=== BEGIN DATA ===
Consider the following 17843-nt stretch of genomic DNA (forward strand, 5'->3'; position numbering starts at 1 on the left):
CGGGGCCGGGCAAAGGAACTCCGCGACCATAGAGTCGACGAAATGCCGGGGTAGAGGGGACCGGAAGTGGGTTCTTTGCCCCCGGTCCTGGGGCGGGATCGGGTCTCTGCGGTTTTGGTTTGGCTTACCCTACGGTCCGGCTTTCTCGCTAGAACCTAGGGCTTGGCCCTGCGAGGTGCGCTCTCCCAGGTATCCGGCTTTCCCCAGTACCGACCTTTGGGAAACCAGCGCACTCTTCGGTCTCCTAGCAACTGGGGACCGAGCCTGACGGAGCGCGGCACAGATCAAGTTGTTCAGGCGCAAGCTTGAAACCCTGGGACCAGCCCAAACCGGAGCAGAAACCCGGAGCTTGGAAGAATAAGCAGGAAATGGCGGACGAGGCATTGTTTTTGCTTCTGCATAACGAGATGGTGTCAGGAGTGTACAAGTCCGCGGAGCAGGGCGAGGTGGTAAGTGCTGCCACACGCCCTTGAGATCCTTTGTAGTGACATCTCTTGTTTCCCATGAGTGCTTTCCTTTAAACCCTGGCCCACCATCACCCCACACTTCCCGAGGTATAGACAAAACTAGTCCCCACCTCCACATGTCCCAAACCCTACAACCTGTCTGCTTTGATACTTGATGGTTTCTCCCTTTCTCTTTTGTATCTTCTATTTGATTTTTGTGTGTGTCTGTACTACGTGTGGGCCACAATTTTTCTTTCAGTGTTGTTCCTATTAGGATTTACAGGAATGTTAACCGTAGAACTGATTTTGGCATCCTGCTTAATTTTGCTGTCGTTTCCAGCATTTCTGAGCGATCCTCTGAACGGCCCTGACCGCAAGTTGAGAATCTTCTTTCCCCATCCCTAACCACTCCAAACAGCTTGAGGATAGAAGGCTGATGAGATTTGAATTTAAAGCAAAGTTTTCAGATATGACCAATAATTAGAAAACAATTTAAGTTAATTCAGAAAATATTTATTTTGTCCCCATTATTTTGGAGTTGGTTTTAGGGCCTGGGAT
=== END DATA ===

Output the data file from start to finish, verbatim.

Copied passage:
Consider the following 17843-nt stretch of genomic DNA (forward strand, 5'->3'; position numbering starts at 1 on the left):
CGGGGCCGGGCAAAGGAACTCCGCGACCATAGAGTCGACGAAATGCCGGGGTAGAGGGGACCGGAAGTGGGTTCTTTGCCCCCGGTCCTGGGGCGGGATCGGGTCTCTGCGGTTTTGGTTTGGCTTACCCTACGGTCCGGCTTTCTCGCTAGAACCTAGGGCTTGGCCCTGCGAGGTGCGCTCTCCCAGGTATCCGGCTTTCCCCAGTACCGACCTTTGGGAAACCAGCGCACTCTTCGGTCTCCTAGCAACTGGGGACCGAGCCTGACGGAGCGCGGCACAGATCAAGTTGTTCAGGCGCAAGCTTGAAACCCTGGGACCAGCCCAAACCGGAGCAGAAACCCGGAGCTTGGAAGAATAAGCAGGAAATGGCGGACGAGGCATTGTTTTTGCTTCTGCATAACGAGATGGTGTCAGGAGTGTACAAGTCCGCGGAGCAGGGCGAGGTGGTAAGTGCTGCCACACGCCCTTGAGATCCTTTGTAGTGACATCTCTTGTTTCCCATGAGTGCTTTCCTTTAAACCCTGGCCCACCATCACCCCACACTTCCCGAGGTATAGACAAAACTAGTCCCCACCTCCACATGTCCCAAACCCTACAACCTGTCTGCTTTGATACTTGATGGTTTCTCCCTTTCTCTTTTGTATCTTCTATTTGATTTTTGTGTGTGTCTGTACTACGTGTGGGCCACAATTTTTCTTTCAGTGTTGTTCCTATTAGGATTTACAGGAATGTTAACCGTAGAACTGATTTTGGCATCCTGCTTAATTTTGCTGTCGTTTCCAGCATTTCTGAGCGATCCTCTGAACGGCCCTGACCGCAAGTTGAGAATCTTCTTTCCCCATCCCTAACCACTCCAAACAGCTTGAGGATAGAAGGCTGATGAGATTTGAATTTAAAGCAAAGTTTTCAGATATGACCAATAATTAGAAAACAATTTAAGTTAATTCAGAAAATATTTATTTTGTCCCCATTATTTTGGAGTTGGTTTTAGGGCCTGGGAT